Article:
Fayetteville, AR -- Post Traumatic Stress Disorder isn't an uncommon thing for war veterans to experience upon their return to the United States. One local organization is assisting veterans across Northwest Arkansas with the help of furry friends.
Soldiers for Service Dogs started 3 years ago and is now helping veterans all across Northwest Arkansas who are suffering from PTSD or traumatic brain injuries.
"Having a properly trained service dog provides that unconditional love to our veteran and supports them in ways that other humans can't." Veterans Program Manager for Soldier ON Service Dogs, Elise Burt said.
The organization was started after realizing there was a critical need for service dogs in the area for veterans.
"I've always wanted a service dog because I've been in a wheelchair for a long, long time and the VA wouldn't approve me of one so I didn't know what I was going to do until this came up and I'm like in heaven." Vietnam War Veteran, Jonathan Christopherson, said.
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Soldier ON's clients are veterans who have been certified as having debilitating Post-Traumatic Stress Disorder (PTSD) and/or Traumatic Brain Injury (TBI) by the Veterans Administration (VA). All of our veterans have a disability rating of over 50%. In most cases our veterans are rated by the VA as being unemployable. It is important to note that in many cases our veterans have additional disabling physical issues.
PTSD and TBI are medical conditions which are life-long. One is not "cured" of PTSD or TBI. Rather, Soldier ON's veterans are taught how to use a service dog to help mitigate their symptoms on a 24/7 basis.
You cannot simply give a trained service dog to one of our veterans and say "good luck". Our veterans' physical and/or mental disabilities manifest, from a delivery of services perspective, as learning disabilities and constrains such as short term memory loss, severe pain and, inability to focus.
Since November of last year (2015), Soldier ON Canine Program has made great strides. We have been offered hundreds of dogs and puppies. We did not accept most of these “sweet dogs” into the program because of their breed or their age.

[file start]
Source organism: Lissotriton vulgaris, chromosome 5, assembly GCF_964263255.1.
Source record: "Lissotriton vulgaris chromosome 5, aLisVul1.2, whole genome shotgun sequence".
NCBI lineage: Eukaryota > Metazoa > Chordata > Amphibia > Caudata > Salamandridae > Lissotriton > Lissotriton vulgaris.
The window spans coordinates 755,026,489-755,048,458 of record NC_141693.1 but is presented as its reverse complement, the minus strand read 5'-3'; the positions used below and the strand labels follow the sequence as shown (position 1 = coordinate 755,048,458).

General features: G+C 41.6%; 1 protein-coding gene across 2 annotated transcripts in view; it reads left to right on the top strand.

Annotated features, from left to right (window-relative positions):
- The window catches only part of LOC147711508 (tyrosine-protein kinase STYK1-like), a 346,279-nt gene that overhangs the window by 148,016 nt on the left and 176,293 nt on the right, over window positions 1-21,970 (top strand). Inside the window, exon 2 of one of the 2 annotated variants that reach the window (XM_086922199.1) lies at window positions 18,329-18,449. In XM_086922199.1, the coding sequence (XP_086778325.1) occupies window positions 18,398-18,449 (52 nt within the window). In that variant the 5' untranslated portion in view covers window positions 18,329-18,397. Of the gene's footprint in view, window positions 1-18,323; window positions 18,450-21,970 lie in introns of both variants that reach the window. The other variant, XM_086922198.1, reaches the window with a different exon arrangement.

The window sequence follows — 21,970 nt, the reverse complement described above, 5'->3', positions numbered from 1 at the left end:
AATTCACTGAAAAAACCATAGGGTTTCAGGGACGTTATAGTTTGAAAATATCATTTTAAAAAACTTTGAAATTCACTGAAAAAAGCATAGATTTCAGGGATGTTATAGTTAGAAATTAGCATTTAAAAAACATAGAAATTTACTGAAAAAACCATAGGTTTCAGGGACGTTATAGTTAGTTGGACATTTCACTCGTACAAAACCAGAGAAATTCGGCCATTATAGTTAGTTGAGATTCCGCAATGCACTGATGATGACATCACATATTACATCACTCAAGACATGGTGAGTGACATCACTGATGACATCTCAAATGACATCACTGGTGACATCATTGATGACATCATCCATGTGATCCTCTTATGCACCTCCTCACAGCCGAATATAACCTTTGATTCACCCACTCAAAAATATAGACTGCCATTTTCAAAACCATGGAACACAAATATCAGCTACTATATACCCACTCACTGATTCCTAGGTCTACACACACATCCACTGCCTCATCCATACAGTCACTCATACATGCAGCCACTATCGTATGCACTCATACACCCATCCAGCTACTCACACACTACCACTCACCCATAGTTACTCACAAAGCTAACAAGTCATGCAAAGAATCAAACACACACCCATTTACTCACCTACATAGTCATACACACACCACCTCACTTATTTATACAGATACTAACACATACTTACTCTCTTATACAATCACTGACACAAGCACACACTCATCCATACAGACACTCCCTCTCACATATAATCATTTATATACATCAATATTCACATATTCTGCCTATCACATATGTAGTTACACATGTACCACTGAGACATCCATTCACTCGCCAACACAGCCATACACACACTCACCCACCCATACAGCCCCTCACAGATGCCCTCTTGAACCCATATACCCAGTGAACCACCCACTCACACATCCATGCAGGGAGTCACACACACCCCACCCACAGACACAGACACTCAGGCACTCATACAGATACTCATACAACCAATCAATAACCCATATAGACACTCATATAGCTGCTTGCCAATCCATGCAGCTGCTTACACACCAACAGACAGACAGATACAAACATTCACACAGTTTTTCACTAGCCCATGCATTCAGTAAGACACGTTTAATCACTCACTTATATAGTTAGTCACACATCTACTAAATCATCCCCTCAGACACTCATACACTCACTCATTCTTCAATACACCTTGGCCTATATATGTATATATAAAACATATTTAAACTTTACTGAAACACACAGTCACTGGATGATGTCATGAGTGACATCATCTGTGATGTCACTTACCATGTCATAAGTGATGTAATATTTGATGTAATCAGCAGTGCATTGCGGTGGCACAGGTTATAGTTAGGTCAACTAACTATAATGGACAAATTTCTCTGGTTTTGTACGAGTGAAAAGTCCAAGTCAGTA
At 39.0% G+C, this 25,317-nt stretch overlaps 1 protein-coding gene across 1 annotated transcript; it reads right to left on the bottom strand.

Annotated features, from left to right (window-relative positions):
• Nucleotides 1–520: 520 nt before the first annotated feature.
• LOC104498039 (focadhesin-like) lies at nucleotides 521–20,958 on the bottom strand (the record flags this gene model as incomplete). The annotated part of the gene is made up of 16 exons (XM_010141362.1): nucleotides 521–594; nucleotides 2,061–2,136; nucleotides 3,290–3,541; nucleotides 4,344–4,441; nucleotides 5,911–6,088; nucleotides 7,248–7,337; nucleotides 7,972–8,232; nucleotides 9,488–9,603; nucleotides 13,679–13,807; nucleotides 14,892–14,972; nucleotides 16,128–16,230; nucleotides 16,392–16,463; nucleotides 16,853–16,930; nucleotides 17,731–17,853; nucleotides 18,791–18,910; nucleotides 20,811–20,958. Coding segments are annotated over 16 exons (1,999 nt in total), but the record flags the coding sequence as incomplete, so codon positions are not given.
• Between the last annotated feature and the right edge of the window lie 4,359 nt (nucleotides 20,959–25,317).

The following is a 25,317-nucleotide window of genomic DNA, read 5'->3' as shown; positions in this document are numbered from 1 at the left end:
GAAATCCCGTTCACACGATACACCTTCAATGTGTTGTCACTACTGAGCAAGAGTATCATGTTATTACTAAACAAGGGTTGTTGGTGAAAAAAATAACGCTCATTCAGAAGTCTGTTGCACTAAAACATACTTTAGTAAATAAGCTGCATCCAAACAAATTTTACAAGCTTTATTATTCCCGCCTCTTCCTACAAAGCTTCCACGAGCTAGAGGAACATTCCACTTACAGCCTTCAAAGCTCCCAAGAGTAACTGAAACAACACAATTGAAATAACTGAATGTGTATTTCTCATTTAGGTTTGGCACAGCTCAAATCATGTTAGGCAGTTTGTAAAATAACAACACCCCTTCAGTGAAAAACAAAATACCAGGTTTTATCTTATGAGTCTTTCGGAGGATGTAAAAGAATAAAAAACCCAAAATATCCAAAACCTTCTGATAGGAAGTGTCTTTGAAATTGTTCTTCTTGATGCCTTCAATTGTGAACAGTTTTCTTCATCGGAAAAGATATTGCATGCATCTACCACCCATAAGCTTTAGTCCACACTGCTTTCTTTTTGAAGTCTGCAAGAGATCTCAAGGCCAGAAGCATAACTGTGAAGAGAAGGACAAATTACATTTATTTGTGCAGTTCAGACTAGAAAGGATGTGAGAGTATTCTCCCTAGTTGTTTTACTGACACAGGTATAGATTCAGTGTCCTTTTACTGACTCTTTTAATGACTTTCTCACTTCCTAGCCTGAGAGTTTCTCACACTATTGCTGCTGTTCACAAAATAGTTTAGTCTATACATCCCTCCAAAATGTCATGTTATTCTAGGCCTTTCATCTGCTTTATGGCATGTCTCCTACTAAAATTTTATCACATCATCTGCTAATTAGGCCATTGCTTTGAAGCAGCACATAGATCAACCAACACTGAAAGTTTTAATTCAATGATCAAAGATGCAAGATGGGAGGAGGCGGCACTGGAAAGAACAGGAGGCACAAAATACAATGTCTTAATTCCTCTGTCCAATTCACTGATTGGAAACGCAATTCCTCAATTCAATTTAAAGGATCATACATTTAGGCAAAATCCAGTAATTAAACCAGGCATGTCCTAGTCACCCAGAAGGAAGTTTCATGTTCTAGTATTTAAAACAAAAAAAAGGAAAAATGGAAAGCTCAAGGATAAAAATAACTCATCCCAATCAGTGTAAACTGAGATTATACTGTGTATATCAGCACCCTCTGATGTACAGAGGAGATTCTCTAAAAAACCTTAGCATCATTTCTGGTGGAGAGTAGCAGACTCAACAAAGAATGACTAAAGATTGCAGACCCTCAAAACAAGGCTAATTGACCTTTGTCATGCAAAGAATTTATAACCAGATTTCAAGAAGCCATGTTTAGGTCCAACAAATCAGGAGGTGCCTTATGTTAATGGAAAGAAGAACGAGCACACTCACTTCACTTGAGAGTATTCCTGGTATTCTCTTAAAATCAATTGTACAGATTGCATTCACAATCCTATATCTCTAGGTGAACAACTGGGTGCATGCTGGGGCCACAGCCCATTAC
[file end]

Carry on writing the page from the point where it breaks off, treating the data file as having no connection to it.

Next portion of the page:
We can’t accept any of the so-called bully breeds. No Rottweiler’s. No pit bulls. No Dobermans or Chows. The military establishment simply doesn’t allow them. And, we really don’t want a service dog that might instill fear in the public at large just because of their looks. We want to encourage positive social interaction between the public and our veterans.
We also don’t take dogs who are too young or too old. We won’t accept a puppy that is 6 weeks. We’d like them to be at least 8 weeks. On the other hand, we don’t take dogs over 2 years of age.
Over the last 12 months we’ve evaluated over 50 dogs. We have a 3-page form we fill out on every dog. During the evaluation we drop things. We entice them to take a treat from us. We look for both behavioral and temperament issues. We want to make sure they have some drive, but not too much. We are looking for willingness to work without being too exuberant. They have to want to be with people.
A dog is a man's best friend, and for veterans home from war who are suffering from post-traumatic stress disorder (PTSD) and traumatic brain injury (TBI), a dog just might be a life saver as well.
Angie Pratt, founder of Soldier ON Service Dogs (SOSD), is well acquainted with the benefits injured veterans receive from service dog companions. After a close relative, a marine bomb technician, was injured in Afghanistan and began experiencing the effects of PTSD and TBI, Pratt began researching treatments. She discovered that a service dog could be a great benefit, but there were no service dog organizations in the area. She founded SOSD as a 501(c)(3) organization in September 2014 and set to work providing trained service dogs to local veterans suffering from PTSD and/or TBI at no charge to the veteran.
"People may think they don't know someone with PTSD, Pratt says, "and I'm here to tell - you do. You just may not know it."
SOSD estimates that nearly 1,000 of the 14,000 veterans in Northwest Arkansas who have PTSD and/or TBI would benefit from having a service dog. Service dogs detect seizures, disrupt nightmares, call 911, reduce the need for medication, mitigate anxiety, reduce stress, and even save lives.
But she won't share that sweet face with a stranger on the Bentonville square quite yet. She's in the zone. So is Brittany Vandevort, her 16-year-old trainer.
Spirit has learned to sit and stay, and when a stranger approaches, that's just what she does -- with no aggression. Vandevort, seemingly without thought, offers Spirit a treat for this good behavior.
But once Vandevort says OK, Spirit will jump in that stranger's lap and shower him with puppy dog kisses.
Spirit is a puppy in training for Soldier On Service Dogs, based in Fayetteville. Vandevort will raise and train the dog for about one year "or until she's no longer a puppy," said Angie Pratt, president and executive director of Solider On Service Dogs.